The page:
Continental Flight 3407 crashed into a home in Clarence Center, NY around 10:20pm on Thursday-February 12, 2009 - killing 50 people and changing the lives of thousands more, including mine.

I responded in the first wave of emergency services personnel sent to help restore order to the chaos that the crash created.

Frankly, I’m not ready to write about this experience at length. Not because I'm deeply disturbed by what I saw or dealt with (how can you not be?), but because I don't want what I write to be about me, despite being intimately involved.

I just didn’t want to go any longer without conveying my deep sense of pride, admiration and gratitude to the men and women and the families of the Clarence Center Volunteer Fire Company.

I’m not sure I’ve ever been prouder of a group of people than I am of Clarence Center and all their mutual aid partners right now.

As Deputy Fire Coordinator for Erie County and as part of the Unified Command team in the EOC, I am not in the least surprised by their actions, their professionalism, their respect and their caring for all those affected. I would expect nothing else.

I am simply in awe.

I’ve known all along that we have some of the greatest firefighters right here in Erie County. Chief Dave Case and his entire team have just proven it to the rest of the world.

I was there with them from the onset and we will be together until the end of this operation and beyond. I am proud and honored to stand amongst them and to call them my friends.

I thank them for their service.

Stay tuned to for more insights into the heroic efforts of these firefighters and first responders.

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Comment by Randall (Randy) Rider on February 27, 2009 at 6:23am
And who responds for the "Responders"? Yes, the "first in, and last out" crews perform in their usual fashion. However every once in awhile, that one incident crops up and takes its toll on these folks. Over the years the standard was "suck it up and act like a man". In these more challenging times, and with our numbers dwindling, it would be a shame for us to lose any of our precious few responders. Be it paid or volunteer professional service, the devastation can and has driven some of our members to "pull the plug" on their service. There is a little known service available to work with, to offer comfort, and if nothing else, an open ear and willingness to listen to these folks who need to relieve some of the stress placed upon them by a nasty experience. Critical Incident Stress Debriefing Teams are trained and ready to respond to the needs of our local heroes in need of some much needed decompression from a serious and many times deeply moving event. Consisting of mental health professionals, clergy, and peer counselors (those who work right along side us). These teams respond for defusings/debriefings as needed. Giving our responders the knowledge that whatever is said in privacy, stays that way. No notes are taken, and media is never allowed into these sessions. Responders are allowed to speak as often as they wish, or just sit in and be a part of the group. Many times just one session can take care of most of the responders. There are situations when one, or a few responders need more attention, and further counseling is made available. In this day and age, shame on us if we let one of our most precious resources slip away from us (a responder) due to a situation, when a friendly shoulder is available to assist in easing the pain. This can also be a learning experience when such information is provided to attendees such as, healthy diet suggestions, exercise ideas, and a simple explanation that what they are going through is a normal response to an abnormal situation. One phone call to your local C.I.S.D. team can make a difference in the well being of your responders maintaining not only the physical well being, but also their mental readiness for the next "big one". My thoughts and prayers are with the Clarence Center family, and my heartiest congratulations for a job well done. Stay safe all.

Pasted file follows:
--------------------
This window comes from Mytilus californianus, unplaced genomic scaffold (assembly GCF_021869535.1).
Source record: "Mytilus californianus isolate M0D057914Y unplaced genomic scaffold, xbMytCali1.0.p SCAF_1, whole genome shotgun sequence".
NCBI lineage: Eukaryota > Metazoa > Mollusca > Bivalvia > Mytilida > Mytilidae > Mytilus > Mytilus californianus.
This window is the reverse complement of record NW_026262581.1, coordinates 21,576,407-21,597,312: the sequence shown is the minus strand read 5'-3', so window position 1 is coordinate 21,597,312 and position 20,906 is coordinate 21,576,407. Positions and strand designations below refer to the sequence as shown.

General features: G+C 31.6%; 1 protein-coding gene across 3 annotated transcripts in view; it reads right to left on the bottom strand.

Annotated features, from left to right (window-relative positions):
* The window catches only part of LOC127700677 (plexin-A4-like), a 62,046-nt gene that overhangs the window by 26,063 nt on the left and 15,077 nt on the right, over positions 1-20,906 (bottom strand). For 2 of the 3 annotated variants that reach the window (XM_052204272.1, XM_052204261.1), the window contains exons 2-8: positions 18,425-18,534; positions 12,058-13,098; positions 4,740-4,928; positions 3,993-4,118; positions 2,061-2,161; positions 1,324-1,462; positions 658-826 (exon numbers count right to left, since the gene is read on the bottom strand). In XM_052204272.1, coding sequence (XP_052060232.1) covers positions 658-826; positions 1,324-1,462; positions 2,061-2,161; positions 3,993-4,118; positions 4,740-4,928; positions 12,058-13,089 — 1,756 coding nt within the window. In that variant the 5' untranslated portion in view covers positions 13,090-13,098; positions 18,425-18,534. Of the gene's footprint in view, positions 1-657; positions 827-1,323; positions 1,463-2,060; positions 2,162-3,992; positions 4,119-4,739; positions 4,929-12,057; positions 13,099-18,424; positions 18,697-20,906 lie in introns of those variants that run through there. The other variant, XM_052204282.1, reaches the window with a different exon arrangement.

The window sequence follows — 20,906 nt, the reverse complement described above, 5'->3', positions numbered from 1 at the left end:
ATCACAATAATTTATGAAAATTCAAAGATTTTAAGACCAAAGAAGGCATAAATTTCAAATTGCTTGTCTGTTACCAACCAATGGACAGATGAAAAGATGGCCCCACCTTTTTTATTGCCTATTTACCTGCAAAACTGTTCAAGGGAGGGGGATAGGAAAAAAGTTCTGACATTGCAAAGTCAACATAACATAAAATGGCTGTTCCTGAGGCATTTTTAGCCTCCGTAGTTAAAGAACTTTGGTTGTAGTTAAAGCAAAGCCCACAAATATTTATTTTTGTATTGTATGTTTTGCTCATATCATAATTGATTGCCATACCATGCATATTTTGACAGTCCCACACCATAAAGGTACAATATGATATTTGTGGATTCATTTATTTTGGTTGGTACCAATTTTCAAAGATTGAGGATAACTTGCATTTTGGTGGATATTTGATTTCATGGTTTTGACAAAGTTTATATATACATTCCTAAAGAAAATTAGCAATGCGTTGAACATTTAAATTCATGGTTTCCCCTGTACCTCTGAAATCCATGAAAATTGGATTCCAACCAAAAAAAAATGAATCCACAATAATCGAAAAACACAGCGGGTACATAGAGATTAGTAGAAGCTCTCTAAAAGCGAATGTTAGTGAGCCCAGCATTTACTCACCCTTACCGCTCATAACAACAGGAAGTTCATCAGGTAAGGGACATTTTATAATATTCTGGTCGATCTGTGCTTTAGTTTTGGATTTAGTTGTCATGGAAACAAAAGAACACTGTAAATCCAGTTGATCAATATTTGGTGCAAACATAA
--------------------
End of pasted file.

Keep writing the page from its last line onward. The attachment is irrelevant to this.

Comment by Padre Pete on February 26, 2009 at 10:36am
He wrote for the heroes he worked with and not about himself. I understand that. But it was typical Tiger stuff. Always up. Always proud. Always positive. Always promoting the best. Always ahead of the game. We would expected nothing less.
Comment by Joe Stoltz on February 25, 2009 at 9:13pm
We figured you would be right in the thick of things, helping to organize the chaos that must have existed at the beginning. I am looking forward to hearing more about your experiences and how the EOC operation was handled.

Take care, Brother.
Comment by Bruce Mack on February 25, 2009 at 4:52pm
Hey brother we both know how these incidents take time to decompress in ourselves, remember were here for you, you will tell your story when the times right for you, and i know its gonna be a story everyone is gonna want to hear first hand.

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